Anti-bullying policy helps staff to support children and young people

Published Date: 

29 Nov 2013 - 16:09

Members of Argyll and Bute Council have endorsed an updated anti-bullying policy for schools and education staff. Promoting respectful relationships between staff, parents and children, it aims to prevent bullying, to stop any bullying as quickly as possible and limit its impact.

The council’s Policy Lead for Education and Lifelong Learning, Councillor Aileen Morton said, “Bullying is unacceptable. It is not an inevitable part of school life and so we are doing all we can to protect children in our schools.

“Importantly, every child should know that if they have worries, they can talk to any adult in their school – whether they are teacher, senior student or parent.

“This updated policy should help everyone understand what bullying is, how it can make us feel and the impact it can have.

“We want our staff to feel confident when dealing with bullying, and will provide training in supporting them to be positive role models. Our aim is to provide an environment which encourages positive relationships and where our children and young people feel safe and cared for.”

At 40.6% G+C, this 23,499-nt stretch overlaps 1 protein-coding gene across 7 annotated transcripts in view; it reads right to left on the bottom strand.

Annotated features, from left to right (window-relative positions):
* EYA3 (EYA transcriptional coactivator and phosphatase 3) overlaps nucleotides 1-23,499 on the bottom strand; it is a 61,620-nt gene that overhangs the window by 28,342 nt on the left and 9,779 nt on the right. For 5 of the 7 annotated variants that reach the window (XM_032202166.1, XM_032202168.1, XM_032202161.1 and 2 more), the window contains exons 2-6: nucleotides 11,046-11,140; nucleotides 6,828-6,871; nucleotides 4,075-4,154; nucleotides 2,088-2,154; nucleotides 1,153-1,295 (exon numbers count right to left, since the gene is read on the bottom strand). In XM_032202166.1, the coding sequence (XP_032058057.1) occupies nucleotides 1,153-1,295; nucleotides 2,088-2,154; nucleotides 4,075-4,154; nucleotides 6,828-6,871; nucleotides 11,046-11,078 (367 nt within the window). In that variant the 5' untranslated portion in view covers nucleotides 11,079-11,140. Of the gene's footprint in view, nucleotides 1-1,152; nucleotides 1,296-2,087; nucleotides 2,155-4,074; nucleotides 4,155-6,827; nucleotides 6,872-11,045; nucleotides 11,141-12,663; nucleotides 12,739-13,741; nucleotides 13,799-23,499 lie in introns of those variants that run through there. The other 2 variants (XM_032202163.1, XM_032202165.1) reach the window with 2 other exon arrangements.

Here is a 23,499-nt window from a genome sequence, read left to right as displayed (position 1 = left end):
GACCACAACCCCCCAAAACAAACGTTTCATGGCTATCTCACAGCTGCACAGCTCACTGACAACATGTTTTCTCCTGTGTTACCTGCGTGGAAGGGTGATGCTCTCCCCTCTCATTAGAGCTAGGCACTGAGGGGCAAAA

Following the council’s endorsement (at their meeting on Thursday 28 November) the policy will be implemented and developed throughout Argyll and Bute’s education service.  A further report will come back to the council’s Performance Review and Scrutiny Committee to show that every school has put the policy into action.

The anti-bullying policy fits alongside national legislation, and was developed in consultation with the council’s education service, parents, carers and young people.

Training is being provided to teaching staff by Scotland’s anti-bullying service respectme and will be rolled out across all schools.